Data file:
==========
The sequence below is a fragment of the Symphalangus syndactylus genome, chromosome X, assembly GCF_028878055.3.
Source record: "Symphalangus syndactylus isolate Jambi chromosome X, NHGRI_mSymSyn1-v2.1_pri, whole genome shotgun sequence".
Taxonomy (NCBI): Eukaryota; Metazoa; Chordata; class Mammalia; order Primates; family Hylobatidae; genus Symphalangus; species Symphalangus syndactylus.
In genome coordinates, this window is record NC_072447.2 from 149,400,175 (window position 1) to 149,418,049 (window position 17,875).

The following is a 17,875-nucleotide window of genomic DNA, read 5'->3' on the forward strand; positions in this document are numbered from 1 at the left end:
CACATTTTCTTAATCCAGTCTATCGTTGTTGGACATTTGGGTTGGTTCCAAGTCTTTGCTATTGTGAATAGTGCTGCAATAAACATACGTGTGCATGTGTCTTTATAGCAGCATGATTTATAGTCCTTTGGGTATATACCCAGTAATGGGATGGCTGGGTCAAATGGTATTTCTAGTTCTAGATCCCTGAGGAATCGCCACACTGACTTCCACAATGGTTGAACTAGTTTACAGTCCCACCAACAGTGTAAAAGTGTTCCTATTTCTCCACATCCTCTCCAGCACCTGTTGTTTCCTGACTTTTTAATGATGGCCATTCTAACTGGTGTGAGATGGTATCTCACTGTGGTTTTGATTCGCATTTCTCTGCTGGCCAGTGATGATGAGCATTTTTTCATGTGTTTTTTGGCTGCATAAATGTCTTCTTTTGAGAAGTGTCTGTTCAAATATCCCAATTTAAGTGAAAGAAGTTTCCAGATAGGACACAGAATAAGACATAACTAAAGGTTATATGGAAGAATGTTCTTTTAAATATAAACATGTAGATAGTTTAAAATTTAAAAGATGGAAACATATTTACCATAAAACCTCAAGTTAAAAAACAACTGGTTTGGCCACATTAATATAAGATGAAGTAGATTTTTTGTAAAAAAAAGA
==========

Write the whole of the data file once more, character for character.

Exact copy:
The sequence below is a fragment of the Symphalangus syndactylus genome, chromosome X, assembly GCF_028878055.3.
Source record: "Symphalangus syndactylus isolate Jambi chromosome X, NHGRI_mSymSyn1-v2.1_pri, whole genome shotgun sequence".
Taxonomy (NCBI): Eukaryota; Metazoa; Chordata; class Mammalia; order Primates; family Hylobatidae; genus Symphalangus; species Symphalangus syndactylus.
In genome coordinates, this window is record NC_072447.2 from 149,400,175 (window position 1) to 149,418,049 (window position 17,875).

The following is a 17,875-nucleotide window of genomic DNA, read 5'->3' on the forward strand; positions in this document are numbered from 1 at the left end:
CACATTTTCTTAATCCAGTCTATCGTTGTTGGACATTTGGGTTGGTTCCAAGTCTTTGCTATTGTGAATAGTGCTGCAATAAACATACGTGTGCATGTGTCTTTATAGCAGCATGATTTATAGTCCTTTGGGTATATACCCAGTAATGGGATGGCTGGGTCAAATGGTATTTCTAGTTCTAGATCCCTGAGGAATCGCCACACTGACTTCCACAATGGTTGAACTAGTTTACAGTCCCACCAACAGTGTAAAAGTGTTCCTATTTCTCCACATCCTCTCCAGCACCTGTTGTTTCCTGACTTTTTAATGATGGCCATTCTAACTGGTGTGAGATGGTATCTCACTGTGGTTTTGATTCGCATTTCTCTGCTGGCCAGTGATGATGAGCATTTTTTCATGTGTTTTTTGGCTGCATAAATGTCTTCTTTTGAGAAGTGTCTGTTCAAATATCCCAATTTAAGTGAAAGAAGTTTCCAGATAGGACACAGAATAAGACATAACTAAAGGTTATATGGAAGAATGTTCTTTTAAATATAAACATGTAGATAGTTTAAAATTTAAAAGATGGAAACATATTTACCATAAAACCTCAAGTTAAAAAACAACTGGTTTGGCCACATTAATATAAGATGAAGTAGATTTTTTGTAAAAAAAAGA